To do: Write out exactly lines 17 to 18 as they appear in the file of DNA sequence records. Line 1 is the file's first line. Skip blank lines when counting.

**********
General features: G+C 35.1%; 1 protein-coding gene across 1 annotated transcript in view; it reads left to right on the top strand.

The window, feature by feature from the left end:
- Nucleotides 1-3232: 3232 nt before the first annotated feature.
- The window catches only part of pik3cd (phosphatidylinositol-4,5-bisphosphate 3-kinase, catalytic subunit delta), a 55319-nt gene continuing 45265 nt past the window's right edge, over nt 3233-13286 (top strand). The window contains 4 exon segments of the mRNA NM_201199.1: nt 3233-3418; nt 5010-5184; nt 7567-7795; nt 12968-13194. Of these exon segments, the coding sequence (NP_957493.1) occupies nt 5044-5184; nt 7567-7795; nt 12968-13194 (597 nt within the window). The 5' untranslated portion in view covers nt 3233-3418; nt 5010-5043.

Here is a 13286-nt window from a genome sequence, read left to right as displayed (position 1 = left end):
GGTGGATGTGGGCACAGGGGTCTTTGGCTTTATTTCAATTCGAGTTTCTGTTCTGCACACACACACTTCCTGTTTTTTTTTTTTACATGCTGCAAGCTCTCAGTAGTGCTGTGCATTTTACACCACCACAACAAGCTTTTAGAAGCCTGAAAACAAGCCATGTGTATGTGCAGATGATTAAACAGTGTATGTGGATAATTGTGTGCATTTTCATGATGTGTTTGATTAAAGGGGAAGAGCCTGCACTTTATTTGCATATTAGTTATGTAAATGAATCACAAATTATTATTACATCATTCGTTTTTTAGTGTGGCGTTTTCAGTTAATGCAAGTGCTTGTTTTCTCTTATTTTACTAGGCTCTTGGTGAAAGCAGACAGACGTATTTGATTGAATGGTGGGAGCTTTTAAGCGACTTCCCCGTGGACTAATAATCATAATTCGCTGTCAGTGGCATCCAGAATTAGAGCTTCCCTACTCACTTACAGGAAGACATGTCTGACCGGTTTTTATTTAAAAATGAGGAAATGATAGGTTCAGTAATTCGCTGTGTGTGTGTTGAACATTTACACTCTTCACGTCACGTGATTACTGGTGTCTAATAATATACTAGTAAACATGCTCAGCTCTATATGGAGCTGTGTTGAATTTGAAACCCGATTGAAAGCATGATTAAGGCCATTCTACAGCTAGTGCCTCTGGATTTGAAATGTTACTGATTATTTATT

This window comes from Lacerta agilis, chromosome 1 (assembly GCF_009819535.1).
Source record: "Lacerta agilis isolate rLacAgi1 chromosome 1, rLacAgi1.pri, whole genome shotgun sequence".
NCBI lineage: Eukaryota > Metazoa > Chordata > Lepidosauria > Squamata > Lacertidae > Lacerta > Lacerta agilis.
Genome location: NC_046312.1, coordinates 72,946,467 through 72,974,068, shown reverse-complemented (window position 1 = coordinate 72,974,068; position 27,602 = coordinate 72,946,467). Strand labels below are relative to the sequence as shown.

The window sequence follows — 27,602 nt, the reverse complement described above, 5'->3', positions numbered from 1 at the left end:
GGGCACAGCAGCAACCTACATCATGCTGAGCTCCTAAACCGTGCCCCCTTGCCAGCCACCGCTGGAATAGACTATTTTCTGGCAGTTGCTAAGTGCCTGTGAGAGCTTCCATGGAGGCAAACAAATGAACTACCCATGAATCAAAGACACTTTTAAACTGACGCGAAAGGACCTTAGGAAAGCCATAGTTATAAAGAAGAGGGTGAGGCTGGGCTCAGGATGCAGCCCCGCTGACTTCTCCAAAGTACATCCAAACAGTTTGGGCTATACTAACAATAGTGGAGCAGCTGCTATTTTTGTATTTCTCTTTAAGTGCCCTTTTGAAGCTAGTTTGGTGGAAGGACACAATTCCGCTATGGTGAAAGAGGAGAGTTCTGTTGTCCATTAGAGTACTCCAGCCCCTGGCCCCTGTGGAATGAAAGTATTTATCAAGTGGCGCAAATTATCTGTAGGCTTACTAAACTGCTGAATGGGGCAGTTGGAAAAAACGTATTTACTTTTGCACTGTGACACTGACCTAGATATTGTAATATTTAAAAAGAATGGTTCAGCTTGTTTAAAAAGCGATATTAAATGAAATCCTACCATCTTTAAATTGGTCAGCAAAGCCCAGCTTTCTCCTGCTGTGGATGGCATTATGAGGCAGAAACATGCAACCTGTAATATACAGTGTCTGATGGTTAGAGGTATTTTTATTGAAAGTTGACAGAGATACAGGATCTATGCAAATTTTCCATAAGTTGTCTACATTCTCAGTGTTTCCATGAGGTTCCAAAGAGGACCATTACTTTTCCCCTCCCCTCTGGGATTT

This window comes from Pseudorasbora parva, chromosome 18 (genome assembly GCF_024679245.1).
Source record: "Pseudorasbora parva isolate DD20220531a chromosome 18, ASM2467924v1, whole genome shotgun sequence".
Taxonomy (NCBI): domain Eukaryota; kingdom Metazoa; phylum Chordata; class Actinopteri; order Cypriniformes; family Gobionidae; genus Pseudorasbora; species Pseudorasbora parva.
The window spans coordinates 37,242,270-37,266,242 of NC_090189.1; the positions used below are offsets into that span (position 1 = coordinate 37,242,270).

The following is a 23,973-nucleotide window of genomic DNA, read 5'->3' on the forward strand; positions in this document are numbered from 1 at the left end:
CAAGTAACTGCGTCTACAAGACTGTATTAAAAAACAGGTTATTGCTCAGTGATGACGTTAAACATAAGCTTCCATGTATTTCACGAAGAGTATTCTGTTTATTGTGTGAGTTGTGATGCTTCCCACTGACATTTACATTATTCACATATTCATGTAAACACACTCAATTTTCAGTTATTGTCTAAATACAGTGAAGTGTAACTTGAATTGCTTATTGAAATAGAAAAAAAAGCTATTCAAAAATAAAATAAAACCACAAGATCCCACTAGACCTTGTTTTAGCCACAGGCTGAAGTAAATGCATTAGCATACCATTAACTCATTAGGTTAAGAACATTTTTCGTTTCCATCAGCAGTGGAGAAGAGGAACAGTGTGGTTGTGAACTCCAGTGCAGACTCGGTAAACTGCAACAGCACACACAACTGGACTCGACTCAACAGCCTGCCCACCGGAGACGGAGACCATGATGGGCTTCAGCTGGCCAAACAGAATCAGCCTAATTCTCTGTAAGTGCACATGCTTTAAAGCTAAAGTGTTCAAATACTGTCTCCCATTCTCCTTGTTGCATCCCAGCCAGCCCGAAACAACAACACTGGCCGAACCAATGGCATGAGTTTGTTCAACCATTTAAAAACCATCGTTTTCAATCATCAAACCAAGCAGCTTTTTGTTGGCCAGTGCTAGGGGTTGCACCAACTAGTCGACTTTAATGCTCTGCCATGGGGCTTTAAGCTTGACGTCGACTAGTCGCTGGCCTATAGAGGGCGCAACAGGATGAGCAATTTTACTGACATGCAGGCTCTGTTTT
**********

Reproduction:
The following is a 23,973-nucleotide window of genomic DNA, read 5'->3' on the forward strand; positions in this document are numbered from 1 at the left end:
CAAGTAACTGCGTCTACAAGACTGTATTAAAAAACAGGTTATTGCTCAGTGATGACGTTAAACATAAGCTTCCATGTATTTCACGAAGAGTATTCTGTTTATTGTGTGAGTTGTGATGCTTCCCACTGACATTTACATTATTCACATATTCATGTAAACACACTCAATTTTCAGTTATTGTCTAAATACAGTGAAGTGTAACTTGAATTGCTTATTGAAATAGAAAAAAAAGCTATTCAAAAATAAAATAAAACCACAAGATCCCACTAGACCTTGTTTTAGCCACAGGCTGAAGTAAATGCATTAGCATACCATTAACTCATTAGGTTAAGAACATTTTTCGTTTCCATCAGCAGTGGAGAAGAGGAACAGTGTGGTTGTGAACTCCAGTGCAGACTCGGTAAACTGCAACAGCACACACAACTGGACTCGACTCAACAGCCTGCCCACCGGAGACGGAGACCATGATGGGCTTCAGCTGGCCAAACAGAATCAGCCTAATTCTCTGTAAGTGCACATGCTTTAAAGCTAAAGTGTTCAAATACTGTCTCCCATTCTCCTTGTTGCATCCCAGCCAGCCCGAAACAACAACACTGGCCGAACCAATGGCATGAGTTTGTTCAACCATTTAAAAACCATCGTTTTCAATCATCAAACCAAGCAGCTTTTTGTTGGCCAGTGCTAGGGGTTGCACCAACTAGTCGACTTTAATGCTCTGCCATGGGGCTTTAAGCTTGACGTCGACTAGTCGCTGGCCTATAGAGGGCGCAACAGGATGAGCAATTTTACTGACATGCAGGCTCTGTTTT